For Some Reason, Cory Booker and 12 Other Dems Helped Kill a Bill That Would Lower Drug Prices [Updated]


There is so much going on right now, such an absolute shitpile deluge of absurdities rolling in from Washington, that it’s almost possible to overlook the fact that 13 Democratic senators either misread or completely disregarded overwhelming national sentiment and voted against an amendment that would have lowered drug prices. It’s worth paying attention to, however, as it doesn’t really bode well for anyone!

Last night, Senate Republicans took their first leap towards repealing Obamacare by approving a budget procedure that would allow them to avoid a Democratic filibuster. The 13 Democrats who subsequently voted against making drugs cheaper for people deeply undercut the ability of that party to speak with credibility on behalf of the working class.

The amendment, which was proposed by Sen. Amy Klobuchar (D-MN) and Sen. Bernie Sanders, would have allowed the importation of drugs from Canada. Trump has taken a more Democrat-friendly tone on drug prices—at one point during yesterday’s maniacal press conference he accused pharma companies of “getting away with murder,” which sent stocks tumbling—and 12 Republican senators, including John McCain, Ted Cruz and Rand Paul, ended up voting in favor of the bill.

Most notable among the Democratic “nays” is New Jersey Senator Cory Booker, who made waves yesterday by testifying against Jeff Sessions, a colleague who very much deserved the breach in Senate custom. Booker is assumed to be eyeing a 2020 bid, and Republican Tom Cotton (R-Arkansas) accused him of using the Sessions hearing “as a platform for his presidential aspirations.”

Between 2010 and 2016, a handful of the Democratic senators who voted “nay” were amongst the top Senate recipients funded by pharmaceutical companies: Sen. Booker received $267,338; Sen. Patty Murray (D-WA) received $254,649; Robert Casey (D-PA) received $250,730; Michael Bennet (D-CO) received $222,000. As the former mayor of Newark, Cory Booker faced corruption scandals and increased crime and unemployment levels as his star power outside the state rose. He is heavily favored by Wall Street, with securities and investment firms donating $1.88 million to Booker during the 2014 midterm elections; their second-favorite candidate was Mitch McConnell.

Facing a 2020 lineup that apparently also includes fucking Andrew Cuomo, Democrats certainly appear to be setting themselves up for a massive failure, don’t they?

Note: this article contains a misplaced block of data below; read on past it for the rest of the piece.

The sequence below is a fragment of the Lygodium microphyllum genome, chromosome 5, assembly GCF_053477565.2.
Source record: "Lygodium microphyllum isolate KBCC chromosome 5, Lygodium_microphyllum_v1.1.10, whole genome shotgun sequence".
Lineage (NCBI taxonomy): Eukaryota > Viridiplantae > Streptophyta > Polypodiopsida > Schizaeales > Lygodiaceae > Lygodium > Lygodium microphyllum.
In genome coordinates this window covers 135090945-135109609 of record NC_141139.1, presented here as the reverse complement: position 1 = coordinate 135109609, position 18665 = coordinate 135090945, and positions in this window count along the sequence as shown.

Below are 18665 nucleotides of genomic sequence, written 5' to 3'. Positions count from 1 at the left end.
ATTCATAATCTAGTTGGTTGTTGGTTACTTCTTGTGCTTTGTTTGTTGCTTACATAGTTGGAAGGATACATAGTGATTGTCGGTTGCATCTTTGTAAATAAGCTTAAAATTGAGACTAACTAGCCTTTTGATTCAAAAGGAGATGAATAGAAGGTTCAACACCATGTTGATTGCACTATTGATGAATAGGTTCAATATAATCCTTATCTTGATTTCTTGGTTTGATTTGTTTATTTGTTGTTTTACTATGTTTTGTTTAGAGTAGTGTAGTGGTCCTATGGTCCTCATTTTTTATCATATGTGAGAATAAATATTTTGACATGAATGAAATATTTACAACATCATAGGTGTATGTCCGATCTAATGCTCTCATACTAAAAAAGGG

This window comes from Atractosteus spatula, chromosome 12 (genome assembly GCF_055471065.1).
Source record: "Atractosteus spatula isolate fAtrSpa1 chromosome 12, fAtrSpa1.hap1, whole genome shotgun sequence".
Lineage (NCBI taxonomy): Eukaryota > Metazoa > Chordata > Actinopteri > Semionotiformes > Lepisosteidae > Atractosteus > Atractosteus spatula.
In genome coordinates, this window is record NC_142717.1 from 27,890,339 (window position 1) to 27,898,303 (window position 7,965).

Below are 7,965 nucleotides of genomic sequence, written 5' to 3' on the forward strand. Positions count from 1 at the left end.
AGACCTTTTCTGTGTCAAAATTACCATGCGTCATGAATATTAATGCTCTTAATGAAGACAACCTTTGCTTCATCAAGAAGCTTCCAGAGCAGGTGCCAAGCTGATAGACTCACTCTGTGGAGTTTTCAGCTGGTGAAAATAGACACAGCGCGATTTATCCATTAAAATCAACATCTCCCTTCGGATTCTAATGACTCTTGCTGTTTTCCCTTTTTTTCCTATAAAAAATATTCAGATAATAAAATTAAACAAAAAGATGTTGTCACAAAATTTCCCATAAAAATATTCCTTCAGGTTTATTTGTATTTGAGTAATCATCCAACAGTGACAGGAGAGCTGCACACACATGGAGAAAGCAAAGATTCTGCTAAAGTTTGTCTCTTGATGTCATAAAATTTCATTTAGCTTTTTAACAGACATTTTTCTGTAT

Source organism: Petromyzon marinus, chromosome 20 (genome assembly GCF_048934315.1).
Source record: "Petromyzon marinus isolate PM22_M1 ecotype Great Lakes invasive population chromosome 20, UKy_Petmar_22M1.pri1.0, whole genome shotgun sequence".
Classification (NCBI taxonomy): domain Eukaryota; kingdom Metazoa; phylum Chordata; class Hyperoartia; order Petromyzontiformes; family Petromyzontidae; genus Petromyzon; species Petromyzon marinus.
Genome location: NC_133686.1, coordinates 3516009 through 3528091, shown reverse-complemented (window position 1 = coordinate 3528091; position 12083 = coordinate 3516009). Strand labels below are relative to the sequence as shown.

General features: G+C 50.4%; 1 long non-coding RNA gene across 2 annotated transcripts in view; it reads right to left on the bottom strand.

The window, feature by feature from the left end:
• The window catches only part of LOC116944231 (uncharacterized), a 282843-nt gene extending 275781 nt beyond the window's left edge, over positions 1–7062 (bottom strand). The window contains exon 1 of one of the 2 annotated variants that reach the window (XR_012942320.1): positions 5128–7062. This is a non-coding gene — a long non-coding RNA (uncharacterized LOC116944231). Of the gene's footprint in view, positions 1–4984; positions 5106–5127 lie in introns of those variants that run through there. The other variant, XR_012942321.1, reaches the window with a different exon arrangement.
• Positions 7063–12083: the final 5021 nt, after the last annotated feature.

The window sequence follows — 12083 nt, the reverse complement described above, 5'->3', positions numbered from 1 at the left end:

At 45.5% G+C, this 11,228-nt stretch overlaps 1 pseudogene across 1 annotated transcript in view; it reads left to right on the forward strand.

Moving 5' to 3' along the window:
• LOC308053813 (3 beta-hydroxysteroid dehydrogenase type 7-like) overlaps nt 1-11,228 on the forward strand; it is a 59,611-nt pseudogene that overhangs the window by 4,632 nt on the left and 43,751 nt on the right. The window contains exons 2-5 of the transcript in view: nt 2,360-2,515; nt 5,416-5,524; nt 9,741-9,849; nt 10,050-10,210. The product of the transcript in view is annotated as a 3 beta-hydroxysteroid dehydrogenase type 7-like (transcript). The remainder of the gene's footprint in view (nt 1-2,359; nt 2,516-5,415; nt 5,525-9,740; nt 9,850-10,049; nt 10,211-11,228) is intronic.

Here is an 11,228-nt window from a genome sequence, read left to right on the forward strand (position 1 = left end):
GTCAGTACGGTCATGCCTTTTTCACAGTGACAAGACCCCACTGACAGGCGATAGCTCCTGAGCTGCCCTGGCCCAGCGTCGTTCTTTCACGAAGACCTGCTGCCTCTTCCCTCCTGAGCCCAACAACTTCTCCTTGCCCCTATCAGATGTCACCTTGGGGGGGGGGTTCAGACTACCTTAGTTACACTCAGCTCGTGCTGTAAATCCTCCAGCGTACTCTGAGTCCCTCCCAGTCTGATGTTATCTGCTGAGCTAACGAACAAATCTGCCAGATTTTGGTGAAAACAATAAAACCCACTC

UPDATE: We’ve reached out to Sen. Booker’s office for comment and will update with his response. A representative for Sen. Robert Casey sent Jezebel the following statement:

Saw your story and just wanted to follow up to clarify some of the record. Senator Casey’s record is clear: he is a supporter of importation of drugs from Canada since 2007. Last night, Senator Casey supported an amendment by Senator Wyden that would have allowed the importation of drugs from Canada. On a separate amendment, Senator Casey had some concerns about drug safety provisions that couldn’t be resolved in the 10 minutes between the votes. Senator Casey will continue to fight for the safe importation of drugs from Canada.

UPDATE, 1:07 PM: Sen. Booker provided Jezebel with the following statement:

I support the importation of prescription drugs as a key part of a strategy to help control the skyrocketing cost of medications. Any plan to allow the importation of prescription medications should also include consumer protections that ensure foreign drugs meet American safety standards. I opposed an amendment put forward last night that didn’t meet this test. The rising cost of medications is a life-and-death issue for millions of Americans, which is why I also voted for amendments last night that bring drug prices down and protect Medicare’s prescription drug benefit. I‎’m committed to finding solutions that allow for prescription drug importation with adequate safety standards.

Correction: The headline of this post has been updated to reflect that the amendment required 60 votes to pass.

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